annually as much, or more, as the Island
was valued at by Mr. Slidell in 1850. k
is not probable, with the present wo
lution in Cuba, the unsettled condilOa
of affairs in Spain, and the populas fa
vor with which the acqutiltioa of the
Island is regarded, that an outrap of
the magnitude of the Black WaMler
affair would be permitted to pass wiMs%
out the exercise of a little cuastlisiat
to Dulos and his imported Governam t.
The \%Vashington correspondent of the
New York Tribun relates how a eLue
cure was ferreted out from the Legida
tire Appropriation bill:
* When this bill was under cousldera
tion by the Committee on Approa
tions, Gen. Butler discovered an Iem
providing so much per annum for the
Superintendent of the Crypt. Not o
derstanding what this meant, he souht
knowledge from his fellow-members, hut
they were no wiser than he. He tbhn
consulted the Appropriation bills for
fifty years back, and found the same
thing charged in each bill. After a se
termined search among the employ-ee
of the capitol the Snperintendent of the
Crypt was found. He wre brought ter
ward sad made to relate his history. It
seems shortly after Gen. Wa7shigton
died sa act was passed by Congre Po
vidlag for the building of a rvau be.
neath the Capitol which was to hol the
remains of the immortal statesman and
warrior, and to be called the Crypt. It
was found necessary to have a Mau to
watch the sacred spot, and accordigly
an oicer was created to be called -
perintendeat of the Crypt. The deas
f tthe Bapeiateden-t were to sit .ear
the Cryp daly, from 9 . m. to 3 p. m.,
and see that only one as burer wa
need. This the presem occupant has
dame for the lat forty, years, ad w
GO . Bader cruelly propose to abeIkh
QLD ANd OUIK KNAC.IS.
The decision rendered by Chiet Justice
Chase in regard to gold contracts and
cUrireey contracts is one of ijnportance
to all business men, and will create qmte
a sensation in financial circles. We
coafems an inability to reconcile the app
pasimtly antagolnstic points in the de
eei . ualess accepting it entire as a
virtual decipon against the constitu
tionality of the Legal Tender Act. That
act speciflea certain exceptional dues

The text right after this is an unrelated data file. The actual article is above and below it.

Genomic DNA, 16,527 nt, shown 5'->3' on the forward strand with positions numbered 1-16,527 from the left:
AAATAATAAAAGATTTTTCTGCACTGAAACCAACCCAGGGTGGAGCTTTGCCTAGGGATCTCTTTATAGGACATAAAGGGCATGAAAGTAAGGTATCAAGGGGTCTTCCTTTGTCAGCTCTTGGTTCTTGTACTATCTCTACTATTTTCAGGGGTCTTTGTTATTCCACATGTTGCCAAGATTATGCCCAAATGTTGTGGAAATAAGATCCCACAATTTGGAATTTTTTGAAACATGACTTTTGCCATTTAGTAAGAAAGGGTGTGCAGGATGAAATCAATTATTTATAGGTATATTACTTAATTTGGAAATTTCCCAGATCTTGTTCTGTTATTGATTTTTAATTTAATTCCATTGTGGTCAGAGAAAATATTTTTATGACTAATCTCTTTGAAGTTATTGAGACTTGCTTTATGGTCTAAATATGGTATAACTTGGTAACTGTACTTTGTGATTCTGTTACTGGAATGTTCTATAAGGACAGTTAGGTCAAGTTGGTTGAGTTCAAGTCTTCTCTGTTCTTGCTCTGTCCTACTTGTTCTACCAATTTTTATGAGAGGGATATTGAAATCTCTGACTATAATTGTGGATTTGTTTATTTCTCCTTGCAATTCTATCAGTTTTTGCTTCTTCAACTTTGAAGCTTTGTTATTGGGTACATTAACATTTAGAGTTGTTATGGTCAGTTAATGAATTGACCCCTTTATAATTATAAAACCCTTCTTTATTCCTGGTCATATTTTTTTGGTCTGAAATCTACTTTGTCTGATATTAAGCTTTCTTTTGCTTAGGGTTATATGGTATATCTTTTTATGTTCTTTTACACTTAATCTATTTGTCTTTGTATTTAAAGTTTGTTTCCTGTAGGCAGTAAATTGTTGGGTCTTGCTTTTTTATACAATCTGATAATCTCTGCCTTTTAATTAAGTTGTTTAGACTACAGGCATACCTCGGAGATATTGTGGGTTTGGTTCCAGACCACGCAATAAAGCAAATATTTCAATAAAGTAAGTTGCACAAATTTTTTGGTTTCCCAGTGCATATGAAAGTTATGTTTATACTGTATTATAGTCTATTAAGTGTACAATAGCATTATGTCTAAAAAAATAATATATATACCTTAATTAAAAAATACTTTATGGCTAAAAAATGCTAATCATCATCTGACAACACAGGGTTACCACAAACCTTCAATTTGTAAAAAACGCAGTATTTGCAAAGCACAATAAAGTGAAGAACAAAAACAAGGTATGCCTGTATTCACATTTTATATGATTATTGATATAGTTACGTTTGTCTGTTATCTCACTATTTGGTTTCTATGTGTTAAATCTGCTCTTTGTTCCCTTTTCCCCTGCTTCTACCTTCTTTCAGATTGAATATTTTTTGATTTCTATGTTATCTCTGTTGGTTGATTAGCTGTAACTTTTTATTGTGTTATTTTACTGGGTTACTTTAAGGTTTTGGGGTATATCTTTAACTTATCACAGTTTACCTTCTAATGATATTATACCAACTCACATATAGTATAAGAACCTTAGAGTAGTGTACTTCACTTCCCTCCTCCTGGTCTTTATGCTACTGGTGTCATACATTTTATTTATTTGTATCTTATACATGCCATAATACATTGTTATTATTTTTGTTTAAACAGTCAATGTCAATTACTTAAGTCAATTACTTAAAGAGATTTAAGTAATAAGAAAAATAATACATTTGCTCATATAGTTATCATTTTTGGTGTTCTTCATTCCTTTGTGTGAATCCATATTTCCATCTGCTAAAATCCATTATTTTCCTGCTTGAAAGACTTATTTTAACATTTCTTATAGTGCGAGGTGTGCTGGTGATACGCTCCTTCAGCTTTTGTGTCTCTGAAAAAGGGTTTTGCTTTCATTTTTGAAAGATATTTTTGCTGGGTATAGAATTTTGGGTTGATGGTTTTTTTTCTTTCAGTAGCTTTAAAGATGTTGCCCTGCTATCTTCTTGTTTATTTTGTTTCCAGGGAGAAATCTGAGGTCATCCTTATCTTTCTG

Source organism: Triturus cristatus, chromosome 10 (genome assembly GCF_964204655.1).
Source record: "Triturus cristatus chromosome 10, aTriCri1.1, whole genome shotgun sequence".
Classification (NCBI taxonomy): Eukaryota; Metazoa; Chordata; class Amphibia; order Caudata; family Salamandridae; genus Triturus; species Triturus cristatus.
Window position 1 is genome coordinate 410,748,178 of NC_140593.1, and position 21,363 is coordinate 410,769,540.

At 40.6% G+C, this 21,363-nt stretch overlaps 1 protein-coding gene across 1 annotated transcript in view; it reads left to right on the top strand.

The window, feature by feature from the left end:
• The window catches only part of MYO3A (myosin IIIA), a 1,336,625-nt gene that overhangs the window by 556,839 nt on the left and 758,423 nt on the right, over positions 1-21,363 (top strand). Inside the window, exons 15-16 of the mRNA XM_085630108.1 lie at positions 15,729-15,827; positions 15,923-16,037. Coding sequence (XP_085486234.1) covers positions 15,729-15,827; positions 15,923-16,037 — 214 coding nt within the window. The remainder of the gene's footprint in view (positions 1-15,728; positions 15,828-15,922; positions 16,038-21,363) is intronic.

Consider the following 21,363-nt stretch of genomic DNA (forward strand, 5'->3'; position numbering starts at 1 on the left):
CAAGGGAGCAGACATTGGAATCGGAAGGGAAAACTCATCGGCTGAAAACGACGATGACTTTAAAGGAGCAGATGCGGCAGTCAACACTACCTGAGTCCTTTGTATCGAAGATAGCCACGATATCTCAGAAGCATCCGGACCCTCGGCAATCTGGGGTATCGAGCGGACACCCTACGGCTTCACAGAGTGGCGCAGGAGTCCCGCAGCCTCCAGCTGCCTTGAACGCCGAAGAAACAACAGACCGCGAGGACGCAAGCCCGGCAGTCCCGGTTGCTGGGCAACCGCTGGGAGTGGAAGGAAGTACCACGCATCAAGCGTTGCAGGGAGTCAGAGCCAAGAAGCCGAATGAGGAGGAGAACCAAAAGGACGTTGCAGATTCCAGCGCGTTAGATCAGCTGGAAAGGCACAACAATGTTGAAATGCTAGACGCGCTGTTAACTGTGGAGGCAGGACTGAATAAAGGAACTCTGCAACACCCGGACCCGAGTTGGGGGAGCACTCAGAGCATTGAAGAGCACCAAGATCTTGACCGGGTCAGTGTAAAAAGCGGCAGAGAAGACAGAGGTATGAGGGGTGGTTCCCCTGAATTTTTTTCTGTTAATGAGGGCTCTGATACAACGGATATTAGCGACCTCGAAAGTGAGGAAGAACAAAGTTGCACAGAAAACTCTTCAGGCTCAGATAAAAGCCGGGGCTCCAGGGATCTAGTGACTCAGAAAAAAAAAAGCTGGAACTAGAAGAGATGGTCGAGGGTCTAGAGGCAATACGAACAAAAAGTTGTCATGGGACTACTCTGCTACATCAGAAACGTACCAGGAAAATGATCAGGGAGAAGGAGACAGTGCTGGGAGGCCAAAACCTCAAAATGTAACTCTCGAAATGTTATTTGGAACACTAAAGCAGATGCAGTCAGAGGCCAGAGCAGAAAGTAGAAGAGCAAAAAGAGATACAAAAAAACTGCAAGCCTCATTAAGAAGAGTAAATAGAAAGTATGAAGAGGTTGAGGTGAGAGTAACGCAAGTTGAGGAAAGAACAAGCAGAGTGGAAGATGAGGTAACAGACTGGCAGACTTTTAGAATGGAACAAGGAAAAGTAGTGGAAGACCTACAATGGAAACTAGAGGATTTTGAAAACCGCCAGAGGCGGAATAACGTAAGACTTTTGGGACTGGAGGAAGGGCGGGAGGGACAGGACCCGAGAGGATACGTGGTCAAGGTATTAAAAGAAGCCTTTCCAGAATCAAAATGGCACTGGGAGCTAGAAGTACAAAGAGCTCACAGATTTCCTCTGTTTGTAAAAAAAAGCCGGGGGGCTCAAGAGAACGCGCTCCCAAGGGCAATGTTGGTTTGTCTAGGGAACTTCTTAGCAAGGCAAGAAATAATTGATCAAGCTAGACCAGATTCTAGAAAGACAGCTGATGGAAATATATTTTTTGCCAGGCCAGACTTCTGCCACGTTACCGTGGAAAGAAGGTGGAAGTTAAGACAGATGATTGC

tor which gold is payable; for all oth
ers the Legal Tenders are receivable.
This has been frequently tested and de,
Scded invariably adverse to the present
decision. While gold contracts have
been continually made and tulfille-, it
was upon the basis of honor alone that
these special obligations were redeetmed.
The law knowing only the Legal Tender
dollar in flnanscal transactions, it did
not approve, but merely tolerated those
"special gold contracts." U'nder t'hie
JustIce Ch se's decision they have the
;aseanst of law. It is nothing more
than equity, the war necessity that sug.
gested sad enacted the Legal Tender
act having pansed away. but the stat
ute remains the same. To provide an
exit from this dilemma, Shlermsns' coin
contract bill was prepared, and has the
smetlo. of almost the entire press of
the country, but under the Supreme
Court decision it would appear to be
now unnecessary to this object. Men
doing business with foreign tGovern
ments were compelled to resort to these
outlawed special contracts; the cusp
toms and established usages of the Pa
cific coast demanded recognition of their
transactions by law, and the entire bu
siness community of the country was
deeply interested in securing a sate and
steady basis of business which could
not be secured under the eccentric and
often ruinous fluctuations of green
backs. We believe the decision will
"be regarded with favor, but hol. that
Sherman's bill will pass, as, aside from
thise point. it contains other provisions
te mdg to commercial prosperity, and
an early, easy return to vpecie resump%
a- ~ a aa' aa ~'j.
IN THE MIG(GHT 1ltEcTIOP'.
While it may not be the part of win.
dom to approve, or of gallantry to con
deos, the efforts of certain women to
secure political privileges equal to those
of her masculine tyrant, there is yet in
their every Speech, Assembly. Sorosis
and Lecture one feature, made more or
laes prominent, that demands approval.
Th is the asseted principle that : a
woman performing the same labor and
equally as well as a man, she should re
ceive the same comnpensation. One of
the .Chicago Soroeis Clubs hold this as a
cardinal object, and is earnestly striving